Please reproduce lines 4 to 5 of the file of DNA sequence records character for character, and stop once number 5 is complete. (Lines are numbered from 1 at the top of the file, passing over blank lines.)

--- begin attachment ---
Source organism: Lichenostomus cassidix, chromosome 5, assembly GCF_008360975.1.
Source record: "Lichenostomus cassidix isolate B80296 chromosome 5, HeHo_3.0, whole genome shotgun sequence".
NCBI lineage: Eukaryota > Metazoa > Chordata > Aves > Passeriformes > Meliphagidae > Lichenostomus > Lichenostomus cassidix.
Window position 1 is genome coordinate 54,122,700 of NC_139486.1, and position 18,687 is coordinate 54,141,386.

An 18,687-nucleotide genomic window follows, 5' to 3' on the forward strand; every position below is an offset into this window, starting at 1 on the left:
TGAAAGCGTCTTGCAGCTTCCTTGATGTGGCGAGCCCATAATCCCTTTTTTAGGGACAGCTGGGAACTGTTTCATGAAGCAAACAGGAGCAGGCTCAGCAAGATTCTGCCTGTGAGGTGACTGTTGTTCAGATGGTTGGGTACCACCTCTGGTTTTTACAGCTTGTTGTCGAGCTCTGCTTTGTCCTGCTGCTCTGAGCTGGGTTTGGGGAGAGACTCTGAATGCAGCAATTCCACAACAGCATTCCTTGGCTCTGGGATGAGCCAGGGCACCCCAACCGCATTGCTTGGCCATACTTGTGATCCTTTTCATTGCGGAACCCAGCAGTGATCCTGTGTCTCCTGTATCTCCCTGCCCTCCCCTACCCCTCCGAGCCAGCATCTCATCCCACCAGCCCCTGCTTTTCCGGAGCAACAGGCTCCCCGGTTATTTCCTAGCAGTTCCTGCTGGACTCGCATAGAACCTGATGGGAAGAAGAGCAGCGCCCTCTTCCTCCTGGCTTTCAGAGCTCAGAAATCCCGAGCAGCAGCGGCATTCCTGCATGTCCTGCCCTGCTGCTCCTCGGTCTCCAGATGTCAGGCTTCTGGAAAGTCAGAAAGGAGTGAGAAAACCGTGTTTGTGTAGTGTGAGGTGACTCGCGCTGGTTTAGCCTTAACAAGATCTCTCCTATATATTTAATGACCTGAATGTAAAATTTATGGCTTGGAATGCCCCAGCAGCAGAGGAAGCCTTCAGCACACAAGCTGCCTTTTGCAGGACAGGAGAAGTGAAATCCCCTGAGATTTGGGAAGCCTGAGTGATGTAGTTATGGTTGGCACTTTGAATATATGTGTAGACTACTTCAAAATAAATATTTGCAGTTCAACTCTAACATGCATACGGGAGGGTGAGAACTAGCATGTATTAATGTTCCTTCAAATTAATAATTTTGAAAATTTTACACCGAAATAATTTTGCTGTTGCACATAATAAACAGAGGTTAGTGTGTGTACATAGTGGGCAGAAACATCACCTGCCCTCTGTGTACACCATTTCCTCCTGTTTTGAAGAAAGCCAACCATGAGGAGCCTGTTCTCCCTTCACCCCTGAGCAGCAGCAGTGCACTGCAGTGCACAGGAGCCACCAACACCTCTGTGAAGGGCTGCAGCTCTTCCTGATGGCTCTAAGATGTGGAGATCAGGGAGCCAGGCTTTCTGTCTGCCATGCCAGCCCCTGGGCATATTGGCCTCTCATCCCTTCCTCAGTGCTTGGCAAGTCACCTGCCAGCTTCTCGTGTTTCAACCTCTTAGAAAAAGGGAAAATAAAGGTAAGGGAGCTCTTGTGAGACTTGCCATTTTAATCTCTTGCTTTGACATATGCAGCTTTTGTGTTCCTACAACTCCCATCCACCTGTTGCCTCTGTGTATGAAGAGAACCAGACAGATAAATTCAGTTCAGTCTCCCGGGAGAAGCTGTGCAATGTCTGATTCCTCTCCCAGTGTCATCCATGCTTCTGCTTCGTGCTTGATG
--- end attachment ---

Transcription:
Window position 1 is genome coordinate 54,122,700 of NC_139486.1, and position 18,687 is coordinate 54,141,386.

An 18,687-nucleotide genomic window follows, 5' to 3' on the forward strand; every position below is an offset into this window, starting at 1 on the left: